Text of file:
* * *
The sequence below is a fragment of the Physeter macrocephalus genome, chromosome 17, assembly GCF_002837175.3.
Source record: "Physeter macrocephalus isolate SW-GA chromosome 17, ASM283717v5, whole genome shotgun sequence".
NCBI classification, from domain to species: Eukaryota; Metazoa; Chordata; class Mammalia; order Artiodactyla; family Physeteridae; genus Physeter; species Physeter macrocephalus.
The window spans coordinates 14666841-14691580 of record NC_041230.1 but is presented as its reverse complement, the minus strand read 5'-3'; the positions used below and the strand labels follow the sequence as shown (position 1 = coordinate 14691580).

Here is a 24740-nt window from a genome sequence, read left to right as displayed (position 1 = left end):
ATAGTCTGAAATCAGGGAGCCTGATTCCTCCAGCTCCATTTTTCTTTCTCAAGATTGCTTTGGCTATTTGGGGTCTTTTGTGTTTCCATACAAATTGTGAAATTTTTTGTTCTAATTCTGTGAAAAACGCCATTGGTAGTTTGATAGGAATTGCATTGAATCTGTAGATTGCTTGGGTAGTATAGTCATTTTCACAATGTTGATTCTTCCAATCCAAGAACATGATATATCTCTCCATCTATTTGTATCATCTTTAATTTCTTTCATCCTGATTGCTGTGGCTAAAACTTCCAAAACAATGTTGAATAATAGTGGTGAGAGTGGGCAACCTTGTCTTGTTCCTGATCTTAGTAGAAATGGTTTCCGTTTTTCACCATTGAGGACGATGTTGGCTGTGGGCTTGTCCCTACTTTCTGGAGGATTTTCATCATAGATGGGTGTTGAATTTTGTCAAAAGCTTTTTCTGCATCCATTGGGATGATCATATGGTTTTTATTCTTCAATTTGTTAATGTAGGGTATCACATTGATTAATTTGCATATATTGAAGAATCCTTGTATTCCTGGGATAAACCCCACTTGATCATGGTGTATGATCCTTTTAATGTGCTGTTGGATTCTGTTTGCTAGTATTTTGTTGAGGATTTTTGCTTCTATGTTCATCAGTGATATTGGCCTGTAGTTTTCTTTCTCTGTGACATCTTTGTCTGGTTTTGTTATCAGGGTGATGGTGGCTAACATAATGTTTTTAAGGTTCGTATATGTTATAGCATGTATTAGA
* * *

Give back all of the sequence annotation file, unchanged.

The sequence below is a fragment of the Physeter macrocephalus genome, chromosome 17, assembly GCF_002837175.3.
Source record: "Physeter macrocephalus isolate SW-GA chromosome 17, ASM283717v5, whole genome shotgun sequence".
NCBI classification, from domain to species: Eukaryota; Metazoa; Chordata; class Mammalia; order Artiodactyla; family Physeteridae; genus Physeter; species Physeter macrocephalus.
The window spans coordinates 14666841-14691580 of record NC_041230.1 but is presented as its reverse complement, the minus strand read 5'-3'; the positions used below and the strand labels follow the sequence as shown (position 1 = coordinate 14691580).

Here is a 24740-nt window from a genome sequence, read left to right as displayed (position 1 = left end):
ATAGTCTGAAATCAGGGAGCCTGATTCCTCCAGCTCCATTTTTCTTTCTCAAGATTGCTTTGGCTATTTGGGGTCTTTTGTGTTTCCATACAAATTGTGAAATTTTTTGTTCTAATTCTGTGAAAAACGCCATTGGTAGTTTGATAGGAATTGCATTGAATCTGTAGATTGCTTGGGTAGTATAGTCATTTTCACAATGTTGATTCTTCCAATCCAAGAACATGATATATCTCTCCATCTATTTGTATCATCTTTAATTTCTTTCATCCTGATTGCTGTGGCTAAAACTTCCAAAACAATGTTGAATAATAGTGGTGAGAGTGGGCAACCTTGTCTTGTTCCTGATCTTAGTAGAAATGGTTTCCGTTTTTCACCATTGAGGACGATGTTGGCTGTGGGCTTGTCCCTACTTTCTGGAGGATTTTCATCATAGATGGGTGTTGAATTTTGTCAAAAGCTTTTTCTGCATCCATTGGGATGATCATATGGTTTTTATTCTTCAATTTGTTAATGTAGGGTATCACATTGATTAATTTGCATATATTGAAGAATCCTTGTATTCCTGGGATAAACCCCACTTGATCATGGTGTATGATCCTTTTAATGTGCTGTTGGATTCTGTTTGCTAGTATTTTGTTGAGGATTTTTGCTTCTATGTTCATCAGTGATATTGGCCTGTAGTTTTCTTTCTCTGTGACATCTTTGTCTGGTTTTGTTATCAGGGTGATGGTGGCTAACATAATGTTTTTAAGGTTCGTATATGTTATAGCATGTATTAGA